These are not just regular sit downs. Rather, they are with awesome people that I want to get to know better and either coach, collaborate with, and/or get referrals from.

For me, every meeting has to serve a purpose. It could be a total waste of time for one or both of us to meet without an agenda or underlying goal.  

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5 Tips to Increase Workplace Engagement

The statistics about worker disengagement are staggering. We read all the time about how workplace engagement levels are low here in the U.S. and even lower around the world. Loss of productivity is estimated to cost employers hundreds of millions of dollars annually, if not billions. And it all stems from how disconnected folks feel from the people working around them, the work that they do each day, and the purpose that it serves to them and to others.

Workplace connection results in many benefits, including stronger communication, greater synergy, enhanced anticipation of others’ needs and worries / concerns, and, last but certainly not least, increased worker engagement. When we feel connected, we operate with a sense of purpose and utilize our many talents and abilities to advance that purpose, consciously as well as subconsciously.  

The need for connection at work is perhaps stronger today than ever before. It has become an expectation, especially amongst younger workers, that the workplace be a source of meaning and intention, not just a place at which to collect a paycheck.

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What to do When Your Clients Disappear

Recently, I have encountered an unexpected spate of established, solid client relationships that simply vanished in thin air. Retirements, changes in title or budget, or shifting priorities have led to a number of longstanding, strong client relationships to go up in smoke. Rather than basing my work schedule on a predictable stream that I built over time with these clients, I have been forced to act quickly to develop new relationships and rebuild my base.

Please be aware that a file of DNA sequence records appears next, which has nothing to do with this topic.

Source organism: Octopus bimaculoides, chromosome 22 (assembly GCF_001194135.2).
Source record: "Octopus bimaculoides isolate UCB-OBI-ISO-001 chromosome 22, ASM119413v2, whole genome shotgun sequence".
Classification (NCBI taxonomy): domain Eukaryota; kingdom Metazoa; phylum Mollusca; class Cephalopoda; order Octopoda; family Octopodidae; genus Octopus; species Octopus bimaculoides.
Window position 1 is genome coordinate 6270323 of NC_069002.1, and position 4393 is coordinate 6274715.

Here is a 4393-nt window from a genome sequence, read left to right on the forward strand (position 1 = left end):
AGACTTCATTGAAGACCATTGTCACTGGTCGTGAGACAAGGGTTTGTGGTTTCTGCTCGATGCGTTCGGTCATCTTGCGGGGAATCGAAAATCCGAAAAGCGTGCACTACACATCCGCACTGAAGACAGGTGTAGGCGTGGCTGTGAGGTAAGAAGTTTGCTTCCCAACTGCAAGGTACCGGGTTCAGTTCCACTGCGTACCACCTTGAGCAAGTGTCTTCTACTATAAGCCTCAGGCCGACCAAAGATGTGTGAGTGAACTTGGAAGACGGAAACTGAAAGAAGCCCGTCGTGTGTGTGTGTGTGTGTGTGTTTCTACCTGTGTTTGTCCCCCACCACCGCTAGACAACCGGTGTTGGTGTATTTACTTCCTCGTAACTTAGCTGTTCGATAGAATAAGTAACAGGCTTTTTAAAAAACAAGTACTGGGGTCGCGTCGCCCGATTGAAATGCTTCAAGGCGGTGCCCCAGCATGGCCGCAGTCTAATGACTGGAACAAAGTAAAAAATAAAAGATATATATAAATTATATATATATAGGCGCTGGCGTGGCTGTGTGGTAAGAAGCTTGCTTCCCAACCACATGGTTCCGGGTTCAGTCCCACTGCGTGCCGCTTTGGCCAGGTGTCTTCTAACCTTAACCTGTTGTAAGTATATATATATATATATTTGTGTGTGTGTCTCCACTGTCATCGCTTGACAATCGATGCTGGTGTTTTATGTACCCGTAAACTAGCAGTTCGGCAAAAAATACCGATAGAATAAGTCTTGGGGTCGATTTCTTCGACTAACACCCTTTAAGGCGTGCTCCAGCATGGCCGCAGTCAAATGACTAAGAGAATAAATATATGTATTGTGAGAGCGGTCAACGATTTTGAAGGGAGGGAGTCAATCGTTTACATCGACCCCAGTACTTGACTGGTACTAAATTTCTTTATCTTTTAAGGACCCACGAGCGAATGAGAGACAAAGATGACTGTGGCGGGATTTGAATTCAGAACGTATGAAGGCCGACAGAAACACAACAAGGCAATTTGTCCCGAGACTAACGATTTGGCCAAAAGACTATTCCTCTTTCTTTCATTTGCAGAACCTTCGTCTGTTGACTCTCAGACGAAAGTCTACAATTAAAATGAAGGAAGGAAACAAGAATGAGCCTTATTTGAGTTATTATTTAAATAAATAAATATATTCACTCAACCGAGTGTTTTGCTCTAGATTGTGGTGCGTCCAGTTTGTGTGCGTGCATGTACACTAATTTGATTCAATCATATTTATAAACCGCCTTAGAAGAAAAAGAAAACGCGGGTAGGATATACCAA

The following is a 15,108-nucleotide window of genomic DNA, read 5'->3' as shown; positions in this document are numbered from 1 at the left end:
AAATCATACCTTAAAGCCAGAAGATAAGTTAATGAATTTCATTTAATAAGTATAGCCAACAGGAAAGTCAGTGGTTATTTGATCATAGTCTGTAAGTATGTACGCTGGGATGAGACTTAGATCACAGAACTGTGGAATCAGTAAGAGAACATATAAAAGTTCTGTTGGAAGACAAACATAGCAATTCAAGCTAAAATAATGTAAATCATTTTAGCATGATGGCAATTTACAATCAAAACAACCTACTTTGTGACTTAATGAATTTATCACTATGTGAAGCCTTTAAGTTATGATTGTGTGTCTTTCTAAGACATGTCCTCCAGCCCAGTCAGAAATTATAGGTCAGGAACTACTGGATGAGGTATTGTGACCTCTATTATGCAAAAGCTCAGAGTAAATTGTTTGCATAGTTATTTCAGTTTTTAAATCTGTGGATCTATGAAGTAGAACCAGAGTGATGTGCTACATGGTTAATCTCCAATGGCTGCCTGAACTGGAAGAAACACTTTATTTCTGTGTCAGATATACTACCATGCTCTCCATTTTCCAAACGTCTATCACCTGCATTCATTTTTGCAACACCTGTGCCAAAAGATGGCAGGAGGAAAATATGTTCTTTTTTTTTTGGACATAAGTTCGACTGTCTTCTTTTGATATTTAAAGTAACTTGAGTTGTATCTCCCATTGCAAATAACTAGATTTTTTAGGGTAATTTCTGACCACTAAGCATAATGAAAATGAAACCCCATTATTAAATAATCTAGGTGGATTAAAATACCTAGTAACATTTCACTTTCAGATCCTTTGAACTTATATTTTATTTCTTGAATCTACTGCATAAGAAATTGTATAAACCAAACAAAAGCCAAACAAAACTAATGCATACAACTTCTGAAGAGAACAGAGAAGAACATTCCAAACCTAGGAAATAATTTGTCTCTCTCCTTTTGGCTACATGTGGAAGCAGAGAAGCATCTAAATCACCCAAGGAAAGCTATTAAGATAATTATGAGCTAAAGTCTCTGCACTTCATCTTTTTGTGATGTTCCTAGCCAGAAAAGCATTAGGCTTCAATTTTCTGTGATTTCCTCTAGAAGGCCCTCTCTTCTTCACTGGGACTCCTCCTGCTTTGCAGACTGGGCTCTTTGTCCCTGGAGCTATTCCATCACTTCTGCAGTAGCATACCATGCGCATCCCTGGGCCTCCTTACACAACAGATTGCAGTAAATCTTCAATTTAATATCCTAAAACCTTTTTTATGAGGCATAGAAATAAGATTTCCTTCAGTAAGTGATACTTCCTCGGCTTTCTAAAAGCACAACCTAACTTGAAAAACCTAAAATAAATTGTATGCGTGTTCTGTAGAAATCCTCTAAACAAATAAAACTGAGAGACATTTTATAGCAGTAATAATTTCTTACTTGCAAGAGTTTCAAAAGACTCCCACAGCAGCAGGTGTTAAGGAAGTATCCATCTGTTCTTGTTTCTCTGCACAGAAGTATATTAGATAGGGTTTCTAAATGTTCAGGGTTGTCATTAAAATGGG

Unfortunately, no one is immune to sudden, impactful changes to their clients or their clients’ needs. Despite many years of exemplary service, market, company or personal factors can force service providers and sellers to have to start again.

Here are some strategies that can help preempt such change and minimize its impact.

  1. Always be in client creation mode – Regardless of how many clients you have in the bag, it’s imperative to continually create new ones. This is true even if you’re at capacity and can’t seem to find time to make new connections, let alone serve them. Make the time to regularly connect with new people, at conferences, online, or one on one, even if it means hiring someone to do some of your own work. Then, find ways to keep them in the window of engagement, such as adding them to a waiting list and an email list. Regularly check in on them and add value to the relationship.

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Confront With Care

Few leaders can avoid confrontation. There are simply too many items and employees that require oversight and guidance. The likelihood is very high that every leader will need to address numerous areas of concern within her organization at various points.